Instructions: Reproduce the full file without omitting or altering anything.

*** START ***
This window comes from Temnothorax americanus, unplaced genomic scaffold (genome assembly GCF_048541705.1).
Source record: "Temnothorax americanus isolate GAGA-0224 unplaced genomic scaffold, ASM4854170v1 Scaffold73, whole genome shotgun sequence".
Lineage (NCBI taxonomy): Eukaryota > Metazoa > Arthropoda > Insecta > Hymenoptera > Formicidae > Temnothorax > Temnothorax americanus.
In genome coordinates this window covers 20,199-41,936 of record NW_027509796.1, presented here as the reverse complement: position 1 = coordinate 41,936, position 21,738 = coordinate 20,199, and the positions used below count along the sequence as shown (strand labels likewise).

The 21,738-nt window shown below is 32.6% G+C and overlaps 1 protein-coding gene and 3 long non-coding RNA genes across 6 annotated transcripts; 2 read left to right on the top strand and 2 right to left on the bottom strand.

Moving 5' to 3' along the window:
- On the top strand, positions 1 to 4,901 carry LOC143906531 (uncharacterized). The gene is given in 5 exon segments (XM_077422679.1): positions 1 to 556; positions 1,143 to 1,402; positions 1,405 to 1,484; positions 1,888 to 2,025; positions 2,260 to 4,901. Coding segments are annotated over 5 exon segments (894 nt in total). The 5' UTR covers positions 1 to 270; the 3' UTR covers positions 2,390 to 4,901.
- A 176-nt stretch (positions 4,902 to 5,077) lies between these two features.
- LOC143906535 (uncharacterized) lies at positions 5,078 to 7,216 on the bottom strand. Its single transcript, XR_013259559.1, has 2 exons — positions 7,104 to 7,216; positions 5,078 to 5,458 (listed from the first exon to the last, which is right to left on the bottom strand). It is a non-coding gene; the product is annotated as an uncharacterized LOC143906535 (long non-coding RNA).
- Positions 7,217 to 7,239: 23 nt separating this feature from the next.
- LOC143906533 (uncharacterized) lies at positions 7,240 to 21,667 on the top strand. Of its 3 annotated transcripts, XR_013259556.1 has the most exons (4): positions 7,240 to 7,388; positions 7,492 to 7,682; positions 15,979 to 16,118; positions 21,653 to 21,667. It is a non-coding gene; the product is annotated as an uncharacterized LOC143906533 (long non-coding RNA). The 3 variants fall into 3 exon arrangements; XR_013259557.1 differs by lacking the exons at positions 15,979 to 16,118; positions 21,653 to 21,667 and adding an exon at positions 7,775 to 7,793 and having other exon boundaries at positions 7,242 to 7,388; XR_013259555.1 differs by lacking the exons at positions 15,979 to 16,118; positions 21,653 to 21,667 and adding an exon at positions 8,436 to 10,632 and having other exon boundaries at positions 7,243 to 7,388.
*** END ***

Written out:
This window comes from Temnothorax americanus, unplaced genomic scaffold (genome assembly GCF_048541705.1).
Source record: "Temnothorax americanus isolate GAGA-0224 unplaced genomic scaffold, ASM4854170v1 Scaffold73, whole genome shotgun sequence".
Lineage (NCBI taxonomy): Eukaryota > Metazoa > Arthropoda > Insecta > Hymenoptera > Formicidae > Temnothorax > Temnothorax americanus.
In genome coordinates this window covers 20,199-41,936 of record NW_027509796.1, presented here as the reverse complement: position 1 = coordinate 41,936, position 21,738 = coordinate 20,199, and the positions used below count along the sequence as shown (strand labels likewise).

The 21,738-nt window shown below is 32.6% G+C and overlaps 1 protein-coding gene and 3 long non-coding RNA genes across 6 annotated transcripts; 2 read left to right on the top strand and 2 right to left on the bottom strand.

Moving 5' to 3' along the window:
- On the top strand, positions 1 to 4,901 carry LOC143906531 (uncharacterized). The gene is given in 5 exon segments (XM_077422679.1): positions 1 to 556; positions 1,143 to 1,402; positions 1,405 to 1,484; positions 1,888 to 2,025; positions 2,260 to 4,901. Coding segments are annotated over 5 exon segments (894 nt in total). The 5' UTR covers positions 1 to 270; the 3' UTR covers positions 2,390 to 4,901.
- A 176-nt stretch (positions 4,902 to 5,077) lies between these two features.
- LOC143906535 (uncharacterized) lies at positions 5,078 to 7,216 on the bottom strand. Its single transcript, XR_013259559.1, has 2 exons — positions 7,104 to 7,216; positions 5,078 to 5,458 (listed from the first exon to the last, which is right to left on the bottom strand). It is a non-coding gene; the product is annotated as an uncharacterized LOC143906535 (long non-coding RNA).
- Positions 7,217 to 7,239: 23 nt separating this feature from the next.
- LOC143906533 (uncharacterized) lies at positions 7,240 to 21,667 on the top strand. Of its 3 annotated transcripts, XR_013259556.1 has the most exons (4): positions 7,240 to 7,388; positions 7,492 to 7,682; positions 15,979 to 16,118; positions 21,653 to 21,667. It is a non-coding gene; the product is annotated as an uncharacterized LOC143906533 (long non-coding RNA). The 3 variants fall into 3 exon arrangements; XR_013259557.1 differs by lacking the exons at positions 15,979 to 16,118; positions 21,653 to 21,667 and adding an exon at positions 7,775 to 7,793 and having other exon boundaries at positions 7,242 to 7,388; XR_013259555.1 differs by lacking the exons at positions 15,979 to 16,118; positions 21,653 to 21,667 and adding an exon at positions 8,436 to 10,632 and having other exon boundaries at positions 7,243 to 7,388.